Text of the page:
Trump, like Nixon, has abused his powers for a time with impunity. His base in the country and in Congress has so far managed to insulate him. The most recent events that began with a whistleblower and has continued with a growing call for impeachment closely resemble Nixon’s undoing. Nixon’s focus was on crime — his platform heavy with references on law and order. The cause and its enactment as a campaign mantra were both ironic and disingenuous. The crooks were living and meeting in the White House. So too, the Trump campaign began with an illogical rant — that infamous speech announcing his candidacy. The bumper sticker demanded that he “build the wall” as he destroyed civility and the rule of law. This president targeted immigrants, defining them in terms that were both racist and inimical to our constitution. Trump’s resultant war on immigrants included constitutional and humanitarian violations involving the mistreatment of individuals who, whether legally or not, wanted to be like us — to live with us. For our part, too many of us stood by as he denied asylum seekers their rights of due process and neglected the most basic humanitarian responsibilities. On our behalf, Trump not only failed to provide for their legal protections but chose to withhold adequate health and living standards for those in our custody. To exacerbate their pain and discomfort, the Trump administration abused and separated family members, and in particular, minors who were distributed to detention centers far from their parents in an act of cruelty so offensive that it continues to shock the conscience of most Americans. Children ripped from parents and in our care, died in our custody. These crimes of omission and commission had been covered over by a thin veneer of policy that in itself evokes charges of unconstitutionality, if not inhumanity, worthy of reproof. These are in addition to Trump’s unrelenting abuse of presidential powers regarding Congressional authority and the Constitution. All of this continues to be done in our name.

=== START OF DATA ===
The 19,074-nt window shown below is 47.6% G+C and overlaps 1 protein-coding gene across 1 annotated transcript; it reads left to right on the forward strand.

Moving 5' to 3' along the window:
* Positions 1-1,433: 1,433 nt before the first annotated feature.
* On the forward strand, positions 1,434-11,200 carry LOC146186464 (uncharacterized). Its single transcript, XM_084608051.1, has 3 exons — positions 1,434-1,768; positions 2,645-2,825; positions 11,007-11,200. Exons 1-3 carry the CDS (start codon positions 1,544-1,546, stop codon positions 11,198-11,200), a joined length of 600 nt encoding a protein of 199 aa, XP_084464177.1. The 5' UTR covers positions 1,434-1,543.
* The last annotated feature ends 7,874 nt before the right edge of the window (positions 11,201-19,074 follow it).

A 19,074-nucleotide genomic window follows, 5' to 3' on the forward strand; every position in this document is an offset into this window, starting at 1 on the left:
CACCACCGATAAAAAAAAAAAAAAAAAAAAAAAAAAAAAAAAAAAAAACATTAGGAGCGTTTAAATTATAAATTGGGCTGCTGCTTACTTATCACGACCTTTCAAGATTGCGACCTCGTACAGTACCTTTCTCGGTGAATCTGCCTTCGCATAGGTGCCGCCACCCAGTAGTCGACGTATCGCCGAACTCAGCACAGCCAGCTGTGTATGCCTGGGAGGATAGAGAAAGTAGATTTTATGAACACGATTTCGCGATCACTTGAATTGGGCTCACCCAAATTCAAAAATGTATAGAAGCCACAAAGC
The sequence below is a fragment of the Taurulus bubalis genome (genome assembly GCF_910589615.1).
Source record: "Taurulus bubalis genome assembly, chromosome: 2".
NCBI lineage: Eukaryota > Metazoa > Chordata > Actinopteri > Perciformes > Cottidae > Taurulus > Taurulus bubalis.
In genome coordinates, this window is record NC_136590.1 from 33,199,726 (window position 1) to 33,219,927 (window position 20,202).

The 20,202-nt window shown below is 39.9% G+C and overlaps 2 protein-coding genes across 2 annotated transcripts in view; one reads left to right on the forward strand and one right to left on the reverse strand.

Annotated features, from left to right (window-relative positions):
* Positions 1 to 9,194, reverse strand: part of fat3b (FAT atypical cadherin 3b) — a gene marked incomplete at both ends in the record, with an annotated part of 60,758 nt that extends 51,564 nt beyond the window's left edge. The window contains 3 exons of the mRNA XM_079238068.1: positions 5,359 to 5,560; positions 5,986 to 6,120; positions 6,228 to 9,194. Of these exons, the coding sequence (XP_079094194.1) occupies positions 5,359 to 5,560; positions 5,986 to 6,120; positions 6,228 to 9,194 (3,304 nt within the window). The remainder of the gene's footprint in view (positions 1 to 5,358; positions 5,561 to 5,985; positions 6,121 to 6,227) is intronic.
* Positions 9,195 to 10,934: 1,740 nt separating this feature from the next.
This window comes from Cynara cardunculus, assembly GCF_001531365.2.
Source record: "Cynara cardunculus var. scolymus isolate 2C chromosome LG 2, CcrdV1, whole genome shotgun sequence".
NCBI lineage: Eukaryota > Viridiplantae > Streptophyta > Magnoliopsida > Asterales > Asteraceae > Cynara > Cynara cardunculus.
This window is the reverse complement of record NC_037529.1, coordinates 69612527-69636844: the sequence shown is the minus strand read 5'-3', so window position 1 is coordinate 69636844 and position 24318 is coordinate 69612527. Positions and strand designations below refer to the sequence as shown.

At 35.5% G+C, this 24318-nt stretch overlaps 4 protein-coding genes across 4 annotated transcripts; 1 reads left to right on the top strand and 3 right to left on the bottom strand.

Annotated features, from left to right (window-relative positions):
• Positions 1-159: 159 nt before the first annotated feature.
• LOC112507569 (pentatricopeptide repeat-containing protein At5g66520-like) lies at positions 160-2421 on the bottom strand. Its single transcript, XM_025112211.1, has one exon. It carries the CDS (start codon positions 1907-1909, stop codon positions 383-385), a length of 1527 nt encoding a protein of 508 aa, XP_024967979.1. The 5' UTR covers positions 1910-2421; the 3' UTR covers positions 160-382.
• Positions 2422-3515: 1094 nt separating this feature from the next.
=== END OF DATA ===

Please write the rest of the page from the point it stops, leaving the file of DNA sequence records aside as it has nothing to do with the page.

Both Nixon and Trump used fear to ignite their bases. Both promised to effect “law and order” while breaking the first and disrupting the latter. The nation later discovered after Nixon was sent packing that he, like Trump, invited a foreign nation to interfere in the 1968 election. The Anna Chennault affair which many believe helped Nixon overcome a fast-closing Hubert Humphrey at the end of the presidential race involved Chennault making contact with South Vietnamese negotiators in order to forestall a belated Johnson Administration peace proposal: